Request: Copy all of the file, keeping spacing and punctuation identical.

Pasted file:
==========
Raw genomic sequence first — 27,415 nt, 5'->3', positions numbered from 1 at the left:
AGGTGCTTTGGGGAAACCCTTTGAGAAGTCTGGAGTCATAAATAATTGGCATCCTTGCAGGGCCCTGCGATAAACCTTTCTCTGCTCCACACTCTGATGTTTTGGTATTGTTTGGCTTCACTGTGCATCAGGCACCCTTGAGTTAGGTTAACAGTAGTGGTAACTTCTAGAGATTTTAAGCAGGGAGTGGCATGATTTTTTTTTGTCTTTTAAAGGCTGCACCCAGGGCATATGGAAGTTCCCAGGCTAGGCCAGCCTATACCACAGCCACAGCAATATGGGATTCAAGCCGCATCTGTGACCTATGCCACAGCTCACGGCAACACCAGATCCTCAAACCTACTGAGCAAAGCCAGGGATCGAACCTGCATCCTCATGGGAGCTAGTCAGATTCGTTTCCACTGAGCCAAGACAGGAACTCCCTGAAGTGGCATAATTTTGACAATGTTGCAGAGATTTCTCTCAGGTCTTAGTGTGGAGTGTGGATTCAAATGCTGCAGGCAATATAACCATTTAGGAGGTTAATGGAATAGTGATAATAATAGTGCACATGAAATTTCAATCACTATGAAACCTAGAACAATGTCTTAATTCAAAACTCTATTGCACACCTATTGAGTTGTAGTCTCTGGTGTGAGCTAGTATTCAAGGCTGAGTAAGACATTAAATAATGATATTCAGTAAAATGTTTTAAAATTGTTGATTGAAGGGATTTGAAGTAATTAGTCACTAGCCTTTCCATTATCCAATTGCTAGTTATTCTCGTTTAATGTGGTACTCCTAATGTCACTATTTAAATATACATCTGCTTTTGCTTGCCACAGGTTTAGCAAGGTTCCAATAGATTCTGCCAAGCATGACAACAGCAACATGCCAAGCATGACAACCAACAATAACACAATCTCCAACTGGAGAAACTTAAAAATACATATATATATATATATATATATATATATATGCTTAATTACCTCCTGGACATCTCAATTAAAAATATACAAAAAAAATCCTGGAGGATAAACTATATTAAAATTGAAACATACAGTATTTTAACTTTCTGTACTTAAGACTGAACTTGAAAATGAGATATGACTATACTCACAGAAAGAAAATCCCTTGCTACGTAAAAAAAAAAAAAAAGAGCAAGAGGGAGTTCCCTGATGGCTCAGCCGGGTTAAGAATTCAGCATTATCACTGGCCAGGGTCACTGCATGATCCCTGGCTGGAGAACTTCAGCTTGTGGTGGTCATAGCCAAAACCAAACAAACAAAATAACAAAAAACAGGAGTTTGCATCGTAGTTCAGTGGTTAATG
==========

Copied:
Raw genomic sequence first — 27,415 nt, 5'->3', positions numbered from 1 at the left:
AGGTGCTTTGGGGAAACCCTTTGAGAAGTCTGGAGTCATAAATAATTGGCATCCTTGCAGGGCCCTGCGATAAACCTTTCTCTGCTCCACACTCTGATGTTTTGGTATTGTTTGGCTTCACTGTGCATCAGGCACCCTTGAGTTAGGTTAACAGTAGTGGTAACTTCTAGAGATTTTAAGCAGGGAGTGGCATGATTTTTTTTTGTCTTTTAAAGGCTGCACCCAGGGCATATGGAAGTTCCCAGGCTAGGCCAGCCTATACCACAGCCACAGCAATATGGGATTCAAGCCGCATCTGTGACCTATGCCACAGCTCACGGCAACACCAGATCCTCAAACCTACTGAGCAAAGCCAGGGATCGAACCTGCATCCTCATGGGAGCTAGTCAGATTCGTTTCCACTGAGCCAAGACAGGAACTCCCTGAAGTGGCATAATTTTGACAATGTTGCAGAGATTTCTCTCAGGTCTTAGTGTGGAGTGTGGATTCAAATGCTGCAGGCAATATAACCATTTAGGAGGTTAATGGAATAGTGATAATAATAGTGCACATGAAATTTCAATCACTATGAAACCTAGAACAATGTCTTAATTCAAAACTCTATTGCACACCTATTGAGTTGTAGTCTCTGGTGTGAGCTAGTATTCAAGGCTGAGTAAGACATTAAATAATGATATTCAGTAAAATGTTTTAAAATTGTTGATTGAAGGGATTTGAAGTAATTAGTCACTAGCCTTTCCATTATCCAATTGCTAGTTATTCTCGTTTAATGTGGTACTCCTAATGTCACTATTTAAATATACATCTGCTTTTGCTTGCCACAGGTTTAGCAAGGTTCCAATAGATTCTGCCAAGCATGACAACAGCAACATGCCAAGCATGACAACCAACAATAACACAATCTCCAACTGGAGAAACTTAAAAATACATATATATATATATATATATATATATATATGCTTAATTACCTCCTGGACATCTCAATTAAAAATATACAAAAAAAATCCTGGAGGATAAACTATATTAAAATTGAAACATACAGTATTTTAACTTTCTGTACTTAAGACTGAACTTGAAAATGAGATATGACTATACTCACAGAAAGAAAATCCCTTGCTACGTAAAAAAAAAAAAAAAGAGCAAGAGGGAGTTCCCTGATGGCTCAGCCGGGTTAAGAATTCAGCATTATCACTGGCCAGGGTCACTGCATGATCCCTGGCTGGAGAACTTCAGCTTGTGGTGGTCATAGCCAAAACCAAACAAACAAAATAACAAAAAACAGGAGTTTGCATCGTAGTTCAGTGGTTAATG